Let’s do a thought exercise. TW medical experience.

Your kidneys are rapidly failing and you’re having a hard time breathing. Every minute it’s harder to breathe. Your back and head are pounding. You need an emergent femoral line for dialysis.
The resident is visibly nervous. His voice is shaking as he tries to consent you. You’re getting more and more overwhelmed because the kidney failure is making it hard to think. He is taking a long time to set up.
His first attempt fails. You’re starting to panic and he’s digging around hurting you. Do you put resident education above your needs in that moment, or do you ask someone who knows how to place a femoral line to do it?
Anyway this happened to me. I let the resident try twice while he asked the attending over and over how to do it. I regret that I even allowed the first try - it was so obvious he was too nervous and inexperienced. But medicine is a coercive environment. It’s hard to say no.
These experiences are some of the worst things that can happen to a person. They leave lasting scars, visibly and emotionally. I have three scars from that line placement. They remind me how fucking terrified I was.
Bonus points because I actually tried to get transferred out of this hospital (it was not where my primary oncology team was) but nowhere would take me 😅
For a DIY empathy building experience, next time you are sick or in pain, set an alarm for 12 AM, 4 AM, 6 AM, 8 AM, and 10 AM. At 12, 4, and 8 you have to take your temperature and lie flat on your back for a BP. At 6 and 10, give the history of your illness, last 24 hours, etc
These histories should take at least 10 mins. You also need a physical. Do you want to get rid of the 6 AM? lol
Bonus points for turning on all the lights for about half of these encounters. Also, don’t forget the 5 AM blood draw!
btw I know treatment coordination can be done well, which is why I want us to see it as possible and work toward it. I’ve had many doctors who took time and effort to make this less painful for me, but also many others who insisted this was the only way.

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More from @brookevitti

8 Apr
One of the most frustrating things about talking about patient difficulties on this app is that my point is frequently misconstrued to something it is not.

"There are times a patient may need a break from pre pre round ands pre rounds" ≠ "I refuse all trainee care"
Continually explain that I still usually invited trainees to participate!
Read 8 tweets
28 Mar
I will never understand how we normalized health insurance companies acting as a barrier between doctors and patients for no reason other than extracting money. They literally don’t even have a product.
Why does my doctor have to ask a business team whose sole goal is profit if I can have chemotherapy? If you told that to someone 200 years ago they would KNOW something is wrong with us.
Me: So your doctor has to ask permission before giving your treatment.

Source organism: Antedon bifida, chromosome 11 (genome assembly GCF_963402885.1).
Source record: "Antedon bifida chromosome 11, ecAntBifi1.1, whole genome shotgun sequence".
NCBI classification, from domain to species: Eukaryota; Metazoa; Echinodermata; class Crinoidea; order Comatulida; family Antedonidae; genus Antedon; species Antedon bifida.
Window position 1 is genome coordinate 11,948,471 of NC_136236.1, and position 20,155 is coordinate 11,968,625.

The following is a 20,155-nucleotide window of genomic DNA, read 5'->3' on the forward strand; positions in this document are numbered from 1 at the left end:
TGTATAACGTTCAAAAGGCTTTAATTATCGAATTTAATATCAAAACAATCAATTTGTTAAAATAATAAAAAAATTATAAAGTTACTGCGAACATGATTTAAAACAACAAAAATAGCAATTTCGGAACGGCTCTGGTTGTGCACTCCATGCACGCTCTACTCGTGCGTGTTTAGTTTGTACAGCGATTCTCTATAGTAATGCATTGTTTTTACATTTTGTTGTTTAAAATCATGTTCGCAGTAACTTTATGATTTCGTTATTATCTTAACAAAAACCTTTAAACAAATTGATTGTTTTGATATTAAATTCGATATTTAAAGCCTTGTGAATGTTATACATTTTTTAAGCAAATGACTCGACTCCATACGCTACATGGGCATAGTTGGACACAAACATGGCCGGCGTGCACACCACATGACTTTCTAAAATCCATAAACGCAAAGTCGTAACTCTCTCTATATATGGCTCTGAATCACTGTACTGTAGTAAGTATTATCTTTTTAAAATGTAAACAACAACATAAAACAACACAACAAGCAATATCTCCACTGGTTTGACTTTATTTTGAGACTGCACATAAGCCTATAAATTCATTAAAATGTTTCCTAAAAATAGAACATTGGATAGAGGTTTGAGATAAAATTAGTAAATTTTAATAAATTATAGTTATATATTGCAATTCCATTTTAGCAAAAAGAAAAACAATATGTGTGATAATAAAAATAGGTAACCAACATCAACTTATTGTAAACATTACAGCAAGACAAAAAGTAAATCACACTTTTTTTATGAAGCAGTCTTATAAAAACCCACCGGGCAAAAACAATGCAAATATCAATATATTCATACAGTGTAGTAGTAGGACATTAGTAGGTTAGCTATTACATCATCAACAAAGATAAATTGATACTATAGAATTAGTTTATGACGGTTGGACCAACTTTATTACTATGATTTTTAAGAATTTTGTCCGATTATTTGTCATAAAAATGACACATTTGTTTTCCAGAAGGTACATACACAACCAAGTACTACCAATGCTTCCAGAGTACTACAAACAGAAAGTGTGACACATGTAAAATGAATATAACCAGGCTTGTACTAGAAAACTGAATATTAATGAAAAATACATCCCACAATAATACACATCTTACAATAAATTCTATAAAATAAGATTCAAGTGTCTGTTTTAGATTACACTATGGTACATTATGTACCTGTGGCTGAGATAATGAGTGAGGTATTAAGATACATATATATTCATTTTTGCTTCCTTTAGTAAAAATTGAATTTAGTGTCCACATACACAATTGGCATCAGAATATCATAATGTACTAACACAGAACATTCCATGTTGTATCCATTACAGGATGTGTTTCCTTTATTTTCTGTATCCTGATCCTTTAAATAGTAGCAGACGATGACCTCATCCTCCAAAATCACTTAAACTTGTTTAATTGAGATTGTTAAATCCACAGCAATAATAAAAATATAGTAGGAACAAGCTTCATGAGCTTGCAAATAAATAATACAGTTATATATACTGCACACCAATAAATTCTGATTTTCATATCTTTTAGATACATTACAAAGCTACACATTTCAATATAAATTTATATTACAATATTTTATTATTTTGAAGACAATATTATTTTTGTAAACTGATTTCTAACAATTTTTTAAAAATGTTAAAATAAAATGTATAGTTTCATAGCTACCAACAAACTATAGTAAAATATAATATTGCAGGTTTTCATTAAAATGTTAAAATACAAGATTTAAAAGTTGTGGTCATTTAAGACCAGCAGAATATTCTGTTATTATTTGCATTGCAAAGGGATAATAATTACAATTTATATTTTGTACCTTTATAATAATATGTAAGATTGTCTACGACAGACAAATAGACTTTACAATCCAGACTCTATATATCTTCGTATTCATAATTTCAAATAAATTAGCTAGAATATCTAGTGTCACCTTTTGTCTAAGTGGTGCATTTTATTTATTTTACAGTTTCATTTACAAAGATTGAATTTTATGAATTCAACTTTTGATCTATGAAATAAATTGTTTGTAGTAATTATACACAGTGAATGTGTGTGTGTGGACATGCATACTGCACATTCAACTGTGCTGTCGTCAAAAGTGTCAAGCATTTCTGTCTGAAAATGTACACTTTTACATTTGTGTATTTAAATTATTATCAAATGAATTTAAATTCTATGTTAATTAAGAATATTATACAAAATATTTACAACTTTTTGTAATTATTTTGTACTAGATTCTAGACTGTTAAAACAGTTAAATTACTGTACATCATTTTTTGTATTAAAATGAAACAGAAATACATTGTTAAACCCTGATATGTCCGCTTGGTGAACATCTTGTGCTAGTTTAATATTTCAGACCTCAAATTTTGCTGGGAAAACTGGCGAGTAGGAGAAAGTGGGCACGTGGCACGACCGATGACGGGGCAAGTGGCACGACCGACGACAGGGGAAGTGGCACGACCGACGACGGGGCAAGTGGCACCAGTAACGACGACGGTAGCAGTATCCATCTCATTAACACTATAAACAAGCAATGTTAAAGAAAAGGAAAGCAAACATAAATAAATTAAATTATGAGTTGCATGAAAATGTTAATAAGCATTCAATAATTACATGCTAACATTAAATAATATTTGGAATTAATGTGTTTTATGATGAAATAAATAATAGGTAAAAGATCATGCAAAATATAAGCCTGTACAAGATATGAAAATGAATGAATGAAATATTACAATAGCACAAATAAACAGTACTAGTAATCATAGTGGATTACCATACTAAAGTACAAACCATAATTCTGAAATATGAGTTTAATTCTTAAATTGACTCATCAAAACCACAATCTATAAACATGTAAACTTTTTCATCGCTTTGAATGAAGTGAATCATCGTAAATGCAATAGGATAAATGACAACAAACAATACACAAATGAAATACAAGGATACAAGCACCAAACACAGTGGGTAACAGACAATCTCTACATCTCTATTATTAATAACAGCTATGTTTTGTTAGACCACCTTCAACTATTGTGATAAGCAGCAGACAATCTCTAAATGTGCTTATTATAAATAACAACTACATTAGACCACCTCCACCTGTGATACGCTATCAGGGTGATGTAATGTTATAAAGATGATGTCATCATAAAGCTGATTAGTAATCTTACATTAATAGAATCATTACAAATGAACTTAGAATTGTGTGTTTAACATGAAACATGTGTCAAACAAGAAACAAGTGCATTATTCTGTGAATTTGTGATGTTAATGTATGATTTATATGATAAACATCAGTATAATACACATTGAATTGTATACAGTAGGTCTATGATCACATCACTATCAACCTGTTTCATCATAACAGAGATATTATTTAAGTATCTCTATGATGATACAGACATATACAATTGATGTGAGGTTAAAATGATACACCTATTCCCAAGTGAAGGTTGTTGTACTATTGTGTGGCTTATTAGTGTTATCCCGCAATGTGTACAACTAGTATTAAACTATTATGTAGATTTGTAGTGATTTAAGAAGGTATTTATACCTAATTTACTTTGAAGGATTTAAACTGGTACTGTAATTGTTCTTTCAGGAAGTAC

Them: oh like an advocate for the patient?

Me: No, like an advocate for these people who invested in the company. The company makes more money if they say no to your treatment.

Imagine. Lmao.
Read 4 tweets
27 Mar
Really excited to be part of this! Acute pain prior to my cancer diagnosis was ignored and even mocked. The opioid crisis is real, but so is chronic pain. We have to strike a balance without abandoning patients.
When I talk about balance here are some incidents that should not have happened 🥰

1. ED doc sending me home with no treatment/minimal exam telling me I’m lying to my face while I’m crying bc my ears hurt so bad. I can only think this was leukemia-related bc it was 3 mo pre-dx.
2. Calling a resident at 3 AM ~5 days post BMT begging for a morphine increase bc mucositis was so unbelievably painful and him telling me to wait for rounds at 10 AM and not even coming to see me.
Read 10 tweets
22 Jan
idk something about vaccinating caregivers but not the actual vulnerable disabled people doesn’t sit right with me. is there something im missing?
It seems like it rests on the assumption that disabled people are entirely home bound. I’m the most exposed person in my family BECAUSE I’m immune compromised and have constant dr appts
It also seems to assume that caregiver relationships are perfect - disabled people are actually very vulnerable to the power dynamic of needing a caregiver. A caregiver can be vaccinated but still not complete all errands that require leaving the house
Read 7 tweets
21 Jan
Finally summoned the courage to reapply for samfund after they threw out my app a couple years ago over a technicality. Now I'm ineligible bc my diagnosis was 6 months too early & I don't quality for SSDI. I swore off charities after that, why do I keep hurting myself like this.
The technicality was that they accepted my application and confirmed that it was complete, but then emailed me 2 hours before the deadline that a form was incorrect. I saw it 30 mins after the deadline and returned it immediately, but they refused to read the application
I cried for like 3 days lol I was so beyond the end of my rope, so so sick and it had taken every ounce of my energy to complete that extensive application.
Read 5 tweets
21 Jan
I watched CA’s vaccine advisory board meeting last night. They emphasized focus on age (might even remove farm workers currently eligible from 1b) and not disability. Didn’t evaluate data by disability. Just age. They estimate 20-22 weeks to get through people over 65.
50 minutes in a disability advocate brought up disabled people and he was told “thanks for your impassioned response” and then focus returned to age.
I literally feel like I should leave the state. And I know I’m really fortunate to even be able to consider that, even if it will be difficult and prob involve debt.
Read 8 tweets

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